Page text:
That explains why these wicks did not become Batel to the lamps, like the wood to the ashes.

(a) A 'Mitah shel Terasim' is the portable bed of the coppersmiths, who would take it apart and transport it when they went to work. According to Rav and Shmuel, someone who puts it together is Chayav because of 'Makeh ba'Patish' - completing a task (not because of 'Binyan', since there is no 'Binyan' by vessels).

(b) A 'Kaneh shel Sayadin' is a long extendible pole, to which one attaches a cloth, with which one lime one's walls. The pole can be extended or shortened by adding or removing sections. One is never *Chayav* for extending the pole, since the pole is meant to be extended and shortened continually, so that there is no stage at which the job is completed.

(c) A 'Keren Agulah' and a 'Keren Peshutah' were both musical instruments. The former was more of a professional instrument, whose parts were assembled firmly, which is why one was Chayav - the latter less professional, its parts put together loosely, for which one is not Chayav.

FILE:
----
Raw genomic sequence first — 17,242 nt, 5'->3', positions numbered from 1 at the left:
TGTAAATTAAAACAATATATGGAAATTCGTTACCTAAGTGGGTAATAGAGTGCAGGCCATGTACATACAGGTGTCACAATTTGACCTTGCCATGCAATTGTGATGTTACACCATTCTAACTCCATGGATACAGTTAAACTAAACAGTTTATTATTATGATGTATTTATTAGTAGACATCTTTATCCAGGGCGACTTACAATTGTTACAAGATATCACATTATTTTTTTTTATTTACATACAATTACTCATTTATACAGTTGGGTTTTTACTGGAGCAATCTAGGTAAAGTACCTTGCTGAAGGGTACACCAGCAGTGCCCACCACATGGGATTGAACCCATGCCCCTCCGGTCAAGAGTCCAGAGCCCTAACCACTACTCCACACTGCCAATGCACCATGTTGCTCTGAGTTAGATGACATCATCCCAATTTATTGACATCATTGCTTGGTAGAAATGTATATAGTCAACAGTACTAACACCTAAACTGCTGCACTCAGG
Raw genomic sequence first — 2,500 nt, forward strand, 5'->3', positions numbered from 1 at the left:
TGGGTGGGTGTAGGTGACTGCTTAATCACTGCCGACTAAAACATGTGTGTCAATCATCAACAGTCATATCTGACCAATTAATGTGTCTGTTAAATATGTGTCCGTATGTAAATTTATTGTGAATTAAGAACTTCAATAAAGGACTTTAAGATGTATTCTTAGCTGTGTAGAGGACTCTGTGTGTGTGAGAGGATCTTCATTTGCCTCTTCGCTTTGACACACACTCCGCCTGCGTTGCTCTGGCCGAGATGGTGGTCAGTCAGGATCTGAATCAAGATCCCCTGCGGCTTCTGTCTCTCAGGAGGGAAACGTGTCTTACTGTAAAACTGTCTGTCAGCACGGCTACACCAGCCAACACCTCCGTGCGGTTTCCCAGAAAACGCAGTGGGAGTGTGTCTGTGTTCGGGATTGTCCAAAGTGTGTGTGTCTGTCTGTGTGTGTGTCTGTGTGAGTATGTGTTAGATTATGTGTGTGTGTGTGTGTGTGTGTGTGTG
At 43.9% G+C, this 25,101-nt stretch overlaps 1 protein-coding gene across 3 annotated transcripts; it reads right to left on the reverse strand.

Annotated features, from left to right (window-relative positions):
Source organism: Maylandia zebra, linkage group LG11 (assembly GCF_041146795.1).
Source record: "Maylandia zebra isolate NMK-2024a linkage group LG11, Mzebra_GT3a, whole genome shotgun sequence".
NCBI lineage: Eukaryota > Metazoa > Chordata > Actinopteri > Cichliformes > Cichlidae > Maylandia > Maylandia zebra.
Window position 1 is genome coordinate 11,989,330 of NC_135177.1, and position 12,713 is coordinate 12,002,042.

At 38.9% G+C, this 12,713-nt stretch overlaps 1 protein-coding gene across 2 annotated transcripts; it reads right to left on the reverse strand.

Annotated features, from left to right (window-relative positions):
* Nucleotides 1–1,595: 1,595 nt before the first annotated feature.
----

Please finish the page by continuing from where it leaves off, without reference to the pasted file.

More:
(d) Those Amora'im who permit putting together a coppersmith's bed, follow the opinion of Rabban Shimon ben Gamliel, who permits putting together the branches of the lamp loosely (according to some, only if that is the way that it is *normally* assembled).




(a) 'Milbenos ha'Mitah' were hollow legs, into which one fitted the legs of a bed, to prevent them from rotting. 'Levachim shel Sachivas' were small boards that were made to fit onto a bow, and along which they would draw the arrows.

(b) The Tana Kama maintains that someone who assembled them was Patur Aval Asur.

(c) Someone who fitted them together firmly would be Chayav Chatas.

(d) What they asked Rava (or Rav Chama), was how the members of Rav Chama's family could assemble a Mitah Gelalnisa on Yom-Tov - even loosely (which is referred to as 'Binyan min ha'Tzad'. Because, they argued, even if it was not an Isur d'Oraysa, it was certainly an Isur de'Rabbanan.
He answered that he (Rav Chama) followed the opinion of Rabban Shimon ben Gamliel, who permits assembling it, provided it was assembled loosely.